The main purpose of the huge waqf board universe in India is to serve the Muslim community. But even as the waqf board has emerged as the third largest owner of land in the country, Indian Muslims are struggling for basic needs and fare worse than Dalits on several socio-economic indicators. Waqf owners today are India’s largest urban landlords.
Waqf is a type of charitable endowment in Islamic law where the ownership of a property is transferred to Allah and the property is permanently dedicated for religious or charitable purposes. The person making the waqf (known as waqif) may specify the purposes for which the income generated by the property should be used. This could include supporting the poor and needy, maintaining a mosque or other religious institution, providing education, or funding other charitable causes.
In this way, waqf is considered a form of religious charity that allows individuals to contribute to the welfare of society and earn spiritual rewards. Waqf properties are managed by a waqf board, which is responsible for ensuring that the income generated by the property is used in accordance with the wishes of the waqif and Islamic principles.
The concept of waqf has its roots in early Islamic history, with the practice established during the time of Prophet Muhammad. During the Islamic Golden Age, waqf institutions played a critical role in the development of Islamic scholarship and education. Many of the world’s oldest universities, such as Al-Azhar University in Cairo (Egypt) and the University of Al Quaraouiyine in Fez (Morocco), were founded as waqf institutions.
History of waqf in India
Waqfs in India date back to the beginning of the Delhi Sultanate. In Waqf Laws and Administration in India (1968), authors S Athar Husain and S Khalid Rashid provide an overview of the history of waqfs. According to them, Sultan Muizuddin Sam Ghaor dedicated two villages to the Jama Masjid of Multan.
However, during the British Raj, a dispute over a waqf property ended up in the Privy Council of London. The four British judges who heard the case described the waqf as “a perpetuity of the worst kind” and declared it invalid. It is important to note that the decision of the four judges was not accepted in India, and the Mussalman Waqf Validating Act 1913 saved the institution from destruction. Today, after the Armed Forces and the Railways, the waqf is the largest landowner in India.
In 1954, the Jawaharlal Nehru government passed the Waqf Act, which led to the centralisation of waqfs. Under the Act, the government established the Central Waqf Council in 1964.
In 1995, the law was amended to allow the formation of waqf boards in each state and union territory. The Central Waqf Council serves as an advisory body to the Centre on matters related to waqf properties. Any dispute is decided by a waqf property tribunal headed by a member of the state service and two other members (not necessarily Muslims). Some states like Bihar have separate Shia and Sunni waqf boards.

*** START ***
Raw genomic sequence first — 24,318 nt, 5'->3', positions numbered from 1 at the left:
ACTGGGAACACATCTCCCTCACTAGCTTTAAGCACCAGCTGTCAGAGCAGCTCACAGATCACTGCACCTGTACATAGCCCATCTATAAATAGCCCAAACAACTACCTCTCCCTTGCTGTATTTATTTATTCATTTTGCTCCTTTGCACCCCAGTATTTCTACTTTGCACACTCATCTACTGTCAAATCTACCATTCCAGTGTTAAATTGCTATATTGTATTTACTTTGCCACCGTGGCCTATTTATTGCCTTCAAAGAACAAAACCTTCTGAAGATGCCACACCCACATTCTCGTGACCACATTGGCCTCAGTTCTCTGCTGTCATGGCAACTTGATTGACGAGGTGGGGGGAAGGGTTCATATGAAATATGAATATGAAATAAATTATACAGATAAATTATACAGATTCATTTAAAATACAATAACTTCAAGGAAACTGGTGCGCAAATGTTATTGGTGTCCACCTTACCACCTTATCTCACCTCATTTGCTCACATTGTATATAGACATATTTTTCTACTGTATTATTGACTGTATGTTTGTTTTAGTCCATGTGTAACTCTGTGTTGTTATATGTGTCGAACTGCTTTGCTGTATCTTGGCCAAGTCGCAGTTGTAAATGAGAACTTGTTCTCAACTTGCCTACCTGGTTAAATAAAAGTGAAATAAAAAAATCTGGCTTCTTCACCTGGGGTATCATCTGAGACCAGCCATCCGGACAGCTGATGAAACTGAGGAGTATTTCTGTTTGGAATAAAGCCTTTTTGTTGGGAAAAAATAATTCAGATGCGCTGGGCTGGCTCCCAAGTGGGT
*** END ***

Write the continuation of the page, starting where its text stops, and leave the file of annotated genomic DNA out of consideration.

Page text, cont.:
Also read: Pasmanda Muslims missing from positions of power— Waqf Board to Jamaat-e-Islami
Pasmanda Muslims bear the brunt
The dismal performance of waqf boards raises a question on the purpose of these institutions.
Waqf properties are not generating enough profit for the community, and there have been several allegations of corruption and mismanagement since Independence. Each state has its own story to tell, from Uttar Pradesh to West Bengal. In September 2022, AAP MLA Amanatullah Khan, Delhi Waqf Board chairman, was arrested for alleged misappropriation of waqf funds and other irregularities. Last month, the Centre seized 123 waqf properties.
These are just a few examples that show how the waqf board has become a tool to save the interest of elite (Ashraaf) Muslims and ordinary Indian Muslims get nothing out of it.
Ashraaf have been serving their own interest by using the numerical strength and marginalised status of Pasmanda in the name of minority politics. The waqf board is no exception. Like all other Muslim institutions in India, waqf boards are also ruled by Ashraafs and have negligible participation of Tribals, Dalits and Backward Muslims.
Pasmanda Muslims also bear the brunt of reaction coming from other communities over special privileges given to waqf boards by the 1995 Act. No other minority group has so much land for the place of worship. In fact, Hindu temples and their land still belong to the State. Additionally, waqf making claims on others’ lands only adds to the fault lines among communities and affects Pasmanda Muslims more than anyone else.
Time has come to re-examine the purpose of waqf boards and whose interest they really serve.
Amana Begam Ansari is a columnist and TV news panelist. She runs a weekly YouTube show called ‘India This Week by Amana and Khalid’. She tweets @Amana_Ansari. Views are personal.
(Edited by Prashant)